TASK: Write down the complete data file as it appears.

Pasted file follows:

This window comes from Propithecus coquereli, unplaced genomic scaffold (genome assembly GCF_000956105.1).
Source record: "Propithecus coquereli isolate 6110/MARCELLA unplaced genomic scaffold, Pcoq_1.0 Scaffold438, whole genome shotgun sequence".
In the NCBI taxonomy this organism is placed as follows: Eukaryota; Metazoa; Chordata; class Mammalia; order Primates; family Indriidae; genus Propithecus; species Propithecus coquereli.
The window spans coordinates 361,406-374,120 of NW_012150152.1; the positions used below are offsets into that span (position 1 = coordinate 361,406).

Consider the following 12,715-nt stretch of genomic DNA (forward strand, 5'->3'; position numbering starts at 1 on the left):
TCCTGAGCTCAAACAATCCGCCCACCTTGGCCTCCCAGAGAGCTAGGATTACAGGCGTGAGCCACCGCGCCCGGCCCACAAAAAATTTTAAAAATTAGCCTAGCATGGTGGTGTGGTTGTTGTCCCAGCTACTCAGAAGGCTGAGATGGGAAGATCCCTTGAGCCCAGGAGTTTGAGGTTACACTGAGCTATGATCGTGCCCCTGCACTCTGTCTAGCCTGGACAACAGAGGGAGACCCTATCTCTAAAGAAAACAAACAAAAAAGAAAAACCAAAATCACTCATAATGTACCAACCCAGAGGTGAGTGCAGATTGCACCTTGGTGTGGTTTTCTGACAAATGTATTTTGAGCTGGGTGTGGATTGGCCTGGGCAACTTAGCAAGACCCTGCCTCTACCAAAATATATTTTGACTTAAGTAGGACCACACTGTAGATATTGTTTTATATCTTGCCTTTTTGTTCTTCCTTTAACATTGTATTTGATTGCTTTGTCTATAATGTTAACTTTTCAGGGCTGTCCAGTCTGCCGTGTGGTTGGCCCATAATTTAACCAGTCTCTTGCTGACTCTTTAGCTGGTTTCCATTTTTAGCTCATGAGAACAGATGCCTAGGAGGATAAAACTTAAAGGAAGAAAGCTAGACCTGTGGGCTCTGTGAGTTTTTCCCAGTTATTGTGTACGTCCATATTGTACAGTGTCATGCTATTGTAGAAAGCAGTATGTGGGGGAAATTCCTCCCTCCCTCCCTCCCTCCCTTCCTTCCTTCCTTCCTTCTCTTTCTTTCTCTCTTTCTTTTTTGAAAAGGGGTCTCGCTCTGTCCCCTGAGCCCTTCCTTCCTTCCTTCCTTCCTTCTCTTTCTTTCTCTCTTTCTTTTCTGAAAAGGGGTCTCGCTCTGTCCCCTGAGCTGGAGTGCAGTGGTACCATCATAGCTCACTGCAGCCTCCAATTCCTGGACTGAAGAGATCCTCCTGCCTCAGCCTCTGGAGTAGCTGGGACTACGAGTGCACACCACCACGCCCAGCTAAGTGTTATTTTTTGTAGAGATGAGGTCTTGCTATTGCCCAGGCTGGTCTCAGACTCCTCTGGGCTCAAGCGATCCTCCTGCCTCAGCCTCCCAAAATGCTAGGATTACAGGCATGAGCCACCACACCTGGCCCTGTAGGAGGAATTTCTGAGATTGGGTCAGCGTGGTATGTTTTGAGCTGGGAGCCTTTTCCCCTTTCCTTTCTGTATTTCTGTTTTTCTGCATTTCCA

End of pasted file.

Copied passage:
This window comes from Propithecus coquereli, unplaced genomic scaffold (genome assembly GCF_000956105.1).
Source record: "Propithecus coquereli isolate 6110/MARCELLA unplaced genomic scaffold, Pcoq_1.0 Scaffold438, whole genome shotgun sequence".
In the NCBI taxonomy this organism is placed as follows: Eukaryota; Metazoa; Chordata; class Mammalia; order Primates; family Indriidae; genus Propithecus; species Propithecus coquereli.
The window spans coordinates 361,406-374,120 of NW_012150152.1; the positions used below are offsets into that span (position 1 = coordinate 361,406).

Consider the following 12,715-nt stretch of genomic DNA (forward strand, 5'->3'; position numbering starts at 1 on the left):
TCCTGAGCTCAAACAATCCGCCCACCTTGGCCTCCCAGAGAGCTAGGATTACAGGCGTGAGCCACCGCGCCCGGCCCACAAAAAATTTTAAAAATTAGCCTAGCATGGTGGTGTGGTTGTTGTCCCAGCTACTCAGAAGGCTGAGATGGGAAGATCCCTTGAGCCCAGGAGTTTGAGGTTACACTGAGCTATGATCGTGCCCCTGCACTCTGTCTAGCCTGGACAACAGAGGGAGACCCTATCTCTAAAGAAAACAAACAAAAAAGAAAAACCAAAATCACTCATAATGTACCAACCCAGAGGTGAGTGCAGATTGCACCTTGGTGTGGTTTTCTGACAAATGTATTTTGAGCTGGGTGTGGATTGGCCTGGGCAACTTAGCAAGACCCTGCCTCTACCAAAATATATTTTGACTTAAGTAGGACCACACTGTAGATATTGTTTTATATCTTGCCTTTTTGTTCTTCCTTTAACATTGTATTTGATTGCTTTGTCTATAATGTTAACTTTTCAGGGCTGTCCAGTCTGCCGTGTGGTTGGCCCATAATTTAACCAGTCTCTTGCTGACTCTTTAGCTGGTTTCCATTTTTAGCTCATGAGAACAGATGCCTAGGAGGATAAAACTTAAAGGAAGAAAGCTAGACCTGTGGGCTCTGTGAGTTTTTCCCAGTTATTGTGTACGTCCATATTGTACAGTGTCATGCTATTGTAGAAAGCAGTATGTGGGGGAAATTCCTCCCTCCCTCCCTCCCTCCCTTCCTTCCTTCCTTCCTTCTCTTTCTTTCTCTCTTTCTTTTTTGAAAAGGGGTCTCGCTCTGTCCCCTGAGCCCTTCCTTCCTTCCTTCCTTCCTTCTCTTTCTTTCTCTCTTTCTTTTCTGAAAAGGGGTCTCGCTCTGTCCCCTGAGCTGGAGTGCAGTGGTACCATCATAGCTCACTGCAGCCTCCAATTCCTGGACTGAAGAGATCCTCCTGCCTCAGCCTCTGGAGTAGCTGGGACTACGAGTGCACACCACCACGCCCAGCTAAGTGTTATTTTTTGTAGAGATGAGGTCTTGCTATTGCCCAGGCTGGTCTCAGACTCCTCTGGGCTCAAGCGATCCTCCTGCCTCAGCCTCCCAAAATGCTAGGATTACAGGCATGAGCCACCACACCTGGCCCTGTAGGAGGAATTTCTGAGATTGGGTCAGCGTGGTATGTTTTGAGCTGGGAGCCTTTTCCCCTTTCCTTTCTGTATTTCTGTTTTTCTGCATTTCCA